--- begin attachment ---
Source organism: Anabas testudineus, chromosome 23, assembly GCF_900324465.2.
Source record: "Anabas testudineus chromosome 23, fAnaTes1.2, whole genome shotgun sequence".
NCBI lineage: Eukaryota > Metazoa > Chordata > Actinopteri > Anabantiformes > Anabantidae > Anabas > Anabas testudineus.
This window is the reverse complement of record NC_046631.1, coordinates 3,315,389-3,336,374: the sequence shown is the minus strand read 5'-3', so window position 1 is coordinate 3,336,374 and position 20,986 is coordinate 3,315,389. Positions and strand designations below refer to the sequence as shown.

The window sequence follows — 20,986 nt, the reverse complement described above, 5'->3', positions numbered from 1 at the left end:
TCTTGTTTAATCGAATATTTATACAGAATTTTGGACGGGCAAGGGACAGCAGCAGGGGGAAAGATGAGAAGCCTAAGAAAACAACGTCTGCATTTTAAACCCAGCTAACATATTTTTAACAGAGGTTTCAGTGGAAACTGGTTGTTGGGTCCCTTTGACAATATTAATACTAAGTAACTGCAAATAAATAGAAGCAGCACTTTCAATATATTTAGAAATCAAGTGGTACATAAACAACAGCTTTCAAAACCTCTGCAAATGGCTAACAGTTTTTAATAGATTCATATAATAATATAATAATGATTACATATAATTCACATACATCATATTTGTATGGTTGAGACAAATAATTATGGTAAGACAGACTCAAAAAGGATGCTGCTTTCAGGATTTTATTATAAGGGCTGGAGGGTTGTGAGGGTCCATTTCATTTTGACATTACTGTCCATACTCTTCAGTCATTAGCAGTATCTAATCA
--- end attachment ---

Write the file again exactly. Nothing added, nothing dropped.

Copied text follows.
Source organism: Anabas testudineus, chromosome 23, assembly GCF_900324465.2.
Source record: "Anabas testudineus chromosome 23, fAnaTes1.2, whole genome shotgun sequence".
NCBI lineage: Eukaryota > Metazoa > Chordata > Actinopteri > Anabantiformes > Anabantidae > Anabas > Anabas testudineus.
This window is the reverse complement of record NC_046631.1, coordinates 3,315,389-3,336,374: the sequence shown is the minus strand read 5'-3', so window position 1 is coordinate 3,336,374 and position 20,986 is coordinate 3,315,389. Positions and strand designations below refer to the sequence as shown.

The window sequence follows — 20,986 nt, the reverse complement described above, 5'->3', positions numbered from 1 at the left end:
TCTTGTTTAATCGAATATTTATACAGAATTTTGGACGGGCAAGGGACAGCAGCAGGGGGAAAGATGAGAAGCCTAAGAAAACAACGTCTGCATTTTAAACCCAGCTAACATATTTTTAACAGAGGTTTCAGTGGAAACTGGTTGTTGGGTCCCTTTGACAATATTAATACTAAGTAACTGCAAATAAATAGAAGCAGCACTTTCAATATATTTAGAAATCAAGTGGTACATAAACAACAGCTTTCAAAACCTCTGCAAATGGCTAACAGTTTTTAATAGATTCATATAATAATATAATAATGATTACATATAATTCACATACATCATATTTGTATGGTTGAGACAAATAATTATGGTAAGACAGACTCAAAAAGGATGCTGCTTTCAGGATTTTATTATAAGGGCTGGAGGGTTGTGAGGGTCCATTTCATTTTGACATTACTGTCCATACTCTTCAGTCATTAGCAGTATCTAATCA